Okinawa Naha Airport is poised for further rapid international growth as its network diversifies
Okinawa Naha Airport expects further rapid international growth as it begins to tap into the Southeast Asian market. Okinawa has seen a surge in international traffic, driven by new flights within North Asia, and is optimistic a new charter route to Singapore (operated by Jetstar Asia and SilkAir) will be upgraded to become its first scheduled service to Southeast Asia.
International passenger traffic at Okinawa Naha Airport has nearly tripled since 2011. A new international terminal which opened in Feb-2014 is already approaching capacity but plans are in the works for expansion.
For now the growth is being driven by inbound visitor traffic as Okinawa emerges as a popular tourist attraction. But Okinawa also has a potential role as a LCC transit airport, particularly after a second runway opens and further terminal expansion is pursued. Peach Aviation envisioned an Okinawa hub for Southeast Asian flights but requires a new low-cost terminal.
LCCs drive faster domestic growth at Okinawa
Okinawa Naha International Airport currently has nine scheduled international routes, all of which are to destinations within North Asia. The airport has traditionally been predominantly domestic and currently has 23 domestic routes operated by seven carriers, according to OAG data.
Domestic traffic has grown by nearly 20% since 2011, driven primarily by LCC expansion. All three of Japan’s new generation LCCs – Peach Aviation, Jetstar Japan and Vanilla Air – now serve Okinawa. Combined the trio currently accounts for about 9% of domestic capacity at Naha, according to CAPA and OAG data.
Peach has about a 4% share of capacity in Okinawa’s domestic market and three domestic routes (Fukuoka, Osaka and Ishigaki) compared to two for Jetstar Japan (Osaka and Tokyo) and one for Vanilla (Tokyo). Peach and Vanilla are both affiliated with All Nippon Airways (ANA) while Japan Airlines (JAL) owns a stake in Jetstar Japan.
ANA has a leading 41% share of domestic capacity at Okinawa while JAL has a 35% share when including the 15% share of its Naha-based subsidiary Japan Transocean Air.
Okinawa Naha Airport domestic capacity (seats) by carrier: 8-Sep-2014 to 14-Sep-2014
Okinawa handled 15.2 million domestic passengers in calendar 2013. This represented 5% growth over 2012 and 14% growth over 2011, when Peach and Jetstar Japan were launched.
Okinawa Naha Airport annual domestic passenger traffic: 2008 to 2013
Okinawa Naha Airport expects domestic passenger traffic to reach 16 million in the fiscal year ending 31-Mar-2015 (FY2014 based on the Japanese fiscal year). This would represent 5% growth compared to FY2013, 8% compared to FY2012 and 18% compared to FY2011.
Prior to FY2011, Okinawa domestic traffic had been on the decline for several years. Prior to the global financial crisis annual domestic traffic was almost 15 million.
Okinawa has achieved consistent rapid international passenger growth since 2009
Okinawa’s international traffic, however, has grown steadily over the past five years. International passenger traffic grew by 46% in calendar 2013 to 870,000. This followed growth of 30% in 2012, 17% in 2011 and 36% in 2010.
Okinawa Naha Airport annual international passenger traffic: 2008 to 2013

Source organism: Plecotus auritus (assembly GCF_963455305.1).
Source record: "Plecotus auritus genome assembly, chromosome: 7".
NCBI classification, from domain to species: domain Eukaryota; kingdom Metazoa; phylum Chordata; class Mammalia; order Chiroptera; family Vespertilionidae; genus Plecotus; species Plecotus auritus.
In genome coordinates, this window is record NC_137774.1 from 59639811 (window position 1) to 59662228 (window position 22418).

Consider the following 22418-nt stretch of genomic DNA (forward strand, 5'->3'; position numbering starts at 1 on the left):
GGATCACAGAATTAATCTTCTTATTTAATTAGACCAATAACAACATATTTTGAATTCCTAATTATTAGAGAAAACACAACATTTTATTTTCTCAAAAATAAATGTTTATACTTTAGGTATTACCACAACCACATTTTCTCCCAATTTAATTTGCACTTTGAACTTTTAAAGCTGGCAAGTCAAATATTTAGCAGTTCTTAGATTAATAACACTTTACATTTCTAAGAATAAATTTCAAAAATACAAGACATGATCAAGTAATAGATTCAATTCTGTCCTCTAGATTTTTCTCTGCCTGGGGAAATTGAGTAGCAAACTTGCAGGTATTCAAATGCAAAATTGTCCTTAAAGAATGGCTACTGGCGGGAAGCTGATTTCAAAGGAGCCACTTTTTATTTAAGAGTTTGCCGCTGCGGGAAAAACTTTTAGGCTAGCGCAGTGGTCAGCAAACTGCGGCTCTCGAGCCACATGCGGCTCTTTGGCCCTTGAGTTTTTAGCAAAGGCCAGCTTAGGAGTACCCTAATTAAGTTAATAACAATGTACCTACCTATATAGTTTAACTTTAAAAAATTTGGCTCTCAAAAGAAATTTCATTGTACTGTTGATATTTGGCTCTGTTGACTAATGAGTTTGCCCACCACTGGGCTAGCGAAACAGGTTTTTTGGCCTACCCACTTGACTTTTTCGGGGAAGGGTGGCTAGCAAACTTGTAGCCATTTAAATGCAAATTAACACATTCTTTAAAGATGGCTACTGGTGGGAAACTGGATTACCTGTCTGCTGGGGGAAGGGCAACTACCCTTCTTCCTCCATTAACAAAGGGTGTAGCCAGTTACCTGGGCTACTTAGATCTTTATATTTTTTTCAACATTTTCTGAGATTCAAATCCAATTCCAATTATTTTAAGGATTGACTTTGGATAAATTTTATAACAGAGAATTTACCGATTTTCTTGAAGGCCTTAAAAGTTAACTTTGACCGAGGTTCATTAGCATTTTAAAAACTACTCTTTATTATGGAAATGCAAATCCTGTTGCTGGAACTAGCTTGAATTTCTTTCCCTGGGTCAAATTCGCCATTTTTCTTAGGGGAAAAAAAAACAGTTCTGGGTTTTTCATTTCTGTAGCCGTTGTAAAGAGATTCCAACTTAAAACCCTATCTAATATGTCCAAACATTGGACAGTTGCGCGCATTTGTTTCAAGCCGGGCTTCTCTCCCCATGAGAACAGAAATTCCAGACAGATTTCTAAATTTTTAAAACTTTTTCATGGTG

Okinawa Naha Airport projects international passenger traffic will reach 1.2 million in FY2014, which would represent a 21% increase over FY2013 and 100% growth compared to FY2012. In FY2009 international passenger traffic at Okinawa was only 303,000.
Okinawa currently has scheduled international services from 12 foreign carriers, according to OAG data.
Peach is the only Japanese carrier with international services at Naha. It launched services from Okinawa to Taipei in Sep-2013. Peach and Korean Air subsidiary Jin Air are the only LCCs with international flights at Okinawa.
Okinawa Naha Airport international capacity (seats) by carrier: 8-Sep-2014 to 14-Sep-2014
|2||HX||Hong Kong Airlines||6,776|
|4||MU||China Eastern Airlines||2,866|
Okinawa Naha currently has scheduled non-stop flights to only four countries – China, Hong Kong, South Korea and Taiwan. Taiwan is the largest market and has seen a 53% increase in capacity over the past year, according to CAPA and OAG data.
Four Taiwanese carriers currently serve Okinawa.
Hong Kong passenger traffic has increased 75% while South Korea grew 28% and China by 93% (based on capacity data for the first week of Sep-2014 compared to the first week of Sep-2013). Hong Kong Airlines and Cathay Pacific regional subsidiary Dragonair both serve Naha while there are two South Korean carriers and four mainland Chinese carriers in the Okinawa market.
Okinawa Naha Airport international capacity (% of seats) by country: 8-Sep-2014 to 14-Sep-2014
Okinawa achieves rapid growth in tourist arrivals from North Asia
Taiwan accounted for just over 40% of the 627,000 foreign visitors reported by the Okinawa Prefecture in the fiscal year ending 31-Mar-2014 (FY2013 based on the Japanese fiscal year). Visitor traffic from Taiwan grew by 70% compared to FY2012 to 254,000.
Visitor numbers from Korea grew at an even faster clip, 118%, in FY2013 to about 98,000. Hong Kong visitor numbers grew by 64% to about 92,000 while China visitor numbers grew by a more modest 17% to about 69,000.
Okinawa foreign tourist numbers based on country of origin: FY2013 vs FY2012
Foreign tourist arrivals at Okinawa have grown seven fold since FY2006, when there were only 9,300 foreign visitors.